A local Veterans Services official is cautioning veterans and their families that for-profit companies cropping up across the country are charging hefty prices for services that are offered for free through the government.
When 88-year-old Pat Pardue, the widow of a World War II Navy veteran, realized she needed assistance to continue living in her home in Columbia Falls, she and her daughter sought help through the Veterans Affairs pension program.
Directed by a friend, Pardue applied for the program with the help of a St. Louis-based organization called Veterans Care Coordination, LLC. The company promised to help Pardue apply for her pension and set up in-home care services for her.
When Pardue and her daughter attempted to leave the company’s services a year later, however, they received a letter from a law firm in Missouri.
“You are delinquent in your payment obligations to our client,” the letter stated. “Be advised that our client has instructed us to aggressively pursue this matter until its natural conclusion, even if litigation becomes necessary.”
Fearful of what the letter foretold, Pardue and Brown reached out to Kalispell-based Montana Veterans Services Officer Bryan Zipp.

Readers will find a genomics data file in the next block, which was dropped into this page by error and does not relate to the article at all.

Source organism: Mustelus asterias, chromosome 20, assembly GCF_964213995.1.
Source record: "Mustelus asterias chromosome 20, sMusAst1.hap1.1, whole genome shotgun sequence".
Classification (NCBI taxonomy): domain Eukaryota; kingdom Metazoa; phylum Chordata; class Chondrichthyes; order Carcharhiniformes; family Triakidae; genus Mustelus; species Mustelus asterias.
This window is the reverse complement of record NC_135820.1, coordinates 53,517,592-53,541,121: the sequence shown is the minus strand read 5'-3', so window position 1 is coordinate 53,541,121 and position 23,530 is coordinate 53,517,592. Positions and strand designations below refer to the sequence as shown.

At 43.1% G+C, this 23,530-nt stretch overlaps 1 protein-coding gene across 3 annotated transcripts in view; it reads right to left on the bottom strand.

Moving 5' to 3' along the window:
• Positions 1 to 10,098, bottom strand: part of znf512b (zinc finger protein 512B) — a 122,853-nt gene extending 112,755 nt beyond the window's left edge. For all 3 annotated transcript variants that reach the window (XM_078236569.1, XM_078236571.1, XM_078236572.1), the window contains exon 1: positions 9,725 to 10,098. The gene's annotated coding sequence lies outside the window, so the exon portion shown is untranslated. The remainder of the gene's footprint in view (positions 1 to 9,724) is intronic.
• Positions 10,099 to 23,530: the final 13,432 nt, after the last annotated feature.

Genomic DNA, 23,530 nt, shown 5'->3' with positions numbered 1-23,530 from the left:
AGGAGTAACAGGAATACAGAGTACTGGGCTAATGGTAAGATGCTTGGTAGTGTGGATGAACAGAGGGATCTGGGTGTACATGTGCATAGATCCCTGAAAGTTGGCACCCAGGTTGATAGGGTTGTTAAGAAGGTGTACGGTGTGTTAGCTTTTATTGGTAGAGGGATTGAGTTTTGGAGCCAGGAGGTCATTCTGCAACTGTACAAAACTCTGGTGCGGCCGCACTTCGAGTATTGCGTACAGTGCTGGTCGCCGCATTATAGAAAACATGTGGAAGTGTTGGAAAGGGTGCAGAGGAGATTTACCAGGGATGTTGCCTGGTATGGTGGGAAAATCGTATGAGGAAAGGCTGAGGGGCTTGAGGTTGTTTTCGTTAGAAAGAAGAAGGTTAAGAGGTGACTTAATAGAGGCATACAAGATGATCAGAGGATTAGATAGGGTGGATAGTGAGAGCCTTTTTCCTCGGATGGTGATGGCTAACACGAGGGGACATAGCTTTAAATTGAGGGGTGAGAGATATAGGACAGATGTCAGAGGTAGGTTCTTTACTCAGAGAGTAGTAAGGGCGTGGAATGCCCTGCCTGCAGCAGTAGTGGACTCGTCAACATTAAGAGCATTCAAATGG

Zipp helps veterans and their families apply for the benefits they need through Veterans Affairs.
According to the United States Code Title 38-Veterans’ Benefits, the pension Pardue receives is protected by law, much the same way as Social Security, exempt from taxation, claim of creditors, levy and seizure by any legal or equitable process whatsoever.
Since 2015, Zipp has, at no charge, helped families with the same services offered by Veterans Care Coordination, including assistance with pension application and with setting up care-giving services.
In November 2017, Pardue knew nothing about the free services, so when a friend who also used Veterans Care Coordination suggested the company to her, she tapped into the company’s services.
Under the contract she signed, Pardue understood the company would help her apply for her pension and then set up care services through a third-party provider.